December 17, 2015 – by Marieke van der Heijden &samhoud food
Where do you find your fuel for innovation?
In the first two articles in this series, I discussed the need for resilient leaders with a clear vision (#1) and how experimental space (#2) supports innovation efforts and increase the chances for long-term success. This article focusses on the third fundamental: inspiration as a standard asset for creating an innovative culture within an organisation, illustrated with some concrete examples from practical experience as an entrepreneur in the food business, and hands-on exercises to start with today.
Innovation needs stimulation. This stimulation can come from external and internal sources. Compare it to what fuel is for a car: you can drive a beautiful Ferrari, but it will never go very far if it doesn’t get any fuel. With inspiration it is the same: if you are not looking outside your company or industry, it will be hard to come up with new ideas. Yes, you might find some ideas for “renovation”, small changes to improve your product or service, but no ground-breaking ideas for disruptive innovation. Just look outside your own ‘box’ might sound simplistic (and perhaps it is), but it is crucial to become more innovative. Especially in the food business, where continuous innovation and speed to market is essential to stay competitive. Basically, it means that inspiration becomes as a vast topic on the business agenda. So, what does it take to get inspiration on the agenda and where do you find the fuel for innovation?
Inspiration on the business agenda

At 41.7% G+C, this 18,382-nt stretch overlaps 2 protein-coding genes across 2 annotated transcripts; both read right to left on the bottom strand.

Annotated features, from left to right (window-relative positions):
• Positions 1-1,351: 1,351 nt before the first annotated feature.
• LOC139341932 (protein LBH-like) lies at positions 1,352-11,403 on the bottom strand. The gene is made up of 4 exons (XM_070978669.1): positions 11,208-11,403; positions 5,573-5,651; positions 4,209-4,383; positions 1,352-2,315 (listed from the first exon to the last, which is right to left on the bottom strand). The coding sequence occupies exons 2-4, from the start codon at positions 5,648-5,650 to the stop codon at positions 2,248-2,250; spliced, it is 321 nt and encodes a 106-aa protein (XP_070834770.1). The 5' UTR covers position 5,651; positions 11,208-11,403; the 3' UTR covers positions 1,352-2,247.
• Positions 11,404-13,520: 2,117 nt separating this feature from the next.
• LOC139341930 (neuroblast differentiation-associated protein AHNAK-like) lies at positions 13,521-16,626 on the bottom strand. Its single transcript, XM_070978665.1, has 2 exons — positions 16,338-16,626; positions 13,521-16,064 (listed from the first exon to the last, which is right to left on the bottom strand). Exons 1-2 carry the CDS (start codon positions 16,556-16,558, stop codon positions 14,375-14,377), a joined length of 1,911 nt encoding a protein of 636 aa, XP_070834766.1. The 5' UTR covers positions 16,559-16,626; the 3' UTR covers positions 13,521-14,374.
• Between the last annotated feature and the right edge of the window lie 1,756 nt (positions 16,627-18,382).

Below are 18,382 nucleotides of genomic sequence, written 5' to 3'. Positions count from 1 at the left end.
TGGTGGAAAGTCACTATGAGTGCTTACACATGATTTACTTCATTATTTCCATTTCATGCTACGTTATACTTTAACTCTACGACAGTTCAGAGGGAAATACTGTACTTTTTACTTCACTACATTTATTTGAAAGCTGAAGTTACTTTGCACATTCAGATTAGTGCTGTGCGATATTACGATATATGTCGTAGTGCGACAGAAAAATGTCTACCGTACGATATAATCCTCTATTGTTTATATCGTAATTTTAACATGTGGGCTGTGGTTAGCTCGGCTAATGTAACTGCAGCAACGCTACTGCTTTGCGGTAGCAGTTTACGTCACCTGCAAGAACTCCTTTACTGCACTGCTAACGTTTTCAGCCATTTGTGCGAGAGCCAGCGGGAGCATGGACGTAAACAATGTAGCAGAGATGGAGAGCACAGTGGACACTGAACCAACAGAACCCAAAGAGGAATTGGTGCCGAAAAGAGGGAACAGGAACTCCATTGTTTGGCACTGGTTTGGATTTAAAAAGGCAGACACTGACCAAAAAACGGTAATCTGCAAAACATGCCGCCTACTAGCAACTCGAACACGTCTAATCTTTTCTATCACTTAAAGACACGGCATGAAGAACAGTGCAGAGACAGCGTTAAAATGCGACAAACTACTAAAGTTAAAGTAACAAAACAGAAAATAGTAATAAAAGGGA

Often people seem to be so busy with running their day-to-day business that they can no longer see what is happening in the world around them. They are so focused on their own product or service, that taking some distance to see what is going on in other industries can become difficult. Or they don’t find the time to do so. Their agenda is so stuffed with internal meetings that reflecting on trends to develop their business would be a utopia. Sounds familiar?
The point I am trying to make here is that we have to schedule time to “fuel” ourselves for new ideas. Otherwise, we will simply be overruled by day-to-day tasks and short-term objectives. By allowing yourself time to discover new things on a regular basis, you will be surprised about the impact and the number of new ideas that will bring. Stress can blur things and make you sturdy to open up your mind. That’s why companies like Google and Amazon massively adopt mindfulness practice for their employees these days. In short, for more inspiration you have to schedule time in your agenda and should not forget to clear your mind once in a while.
How does this work in practice? A great first step to ‘force’ yourself to be inspired is scheduling vast time in your agenda. I call it “&Fuel Fridays”. This means that every Friday (or any other day you prefer), you block at least two hours in your calendar where you allow yourself to take time to be inspired. There is only one rule: it must be something new. Hence, everything can be done in that time: you can visit an art show, a food fair, an interesting symposium about a topic you are not familiar with, a new concept store in town, a stakeholder event, a new restaurant or learning a new skill. Buy a little note book and pencil down the new ideas that crossed your mind during your “&Fuel Friday”-time. By doing this on a regular basis you will learn new things, open-up your mind for innovative ideas and satisfy your curiosity. This can be done very low-budget and trust me, you will gain more new insights then you can imagine. And it’s a lot of fun too! (WARNING: &Fuel Fridays can be very addictive!)
The company Diesel (the fashion label red.), founded in 1978, reserves a decent yearly budget for inspiration for innovation. They send their employees to the ends of the world and go where others won’t. To find inspiration for the new season they explore new territories and observe consumers and trends in Siberia or Ivory Coast, instead of London or New York. Today the DIESEL “motor” is running at full speed with 5000 points of sales and 400 stores in 80 countries. It’s secret? Freedom. That means to go beyond trends and look for inspiration all over the world.
Diversity at your doorstep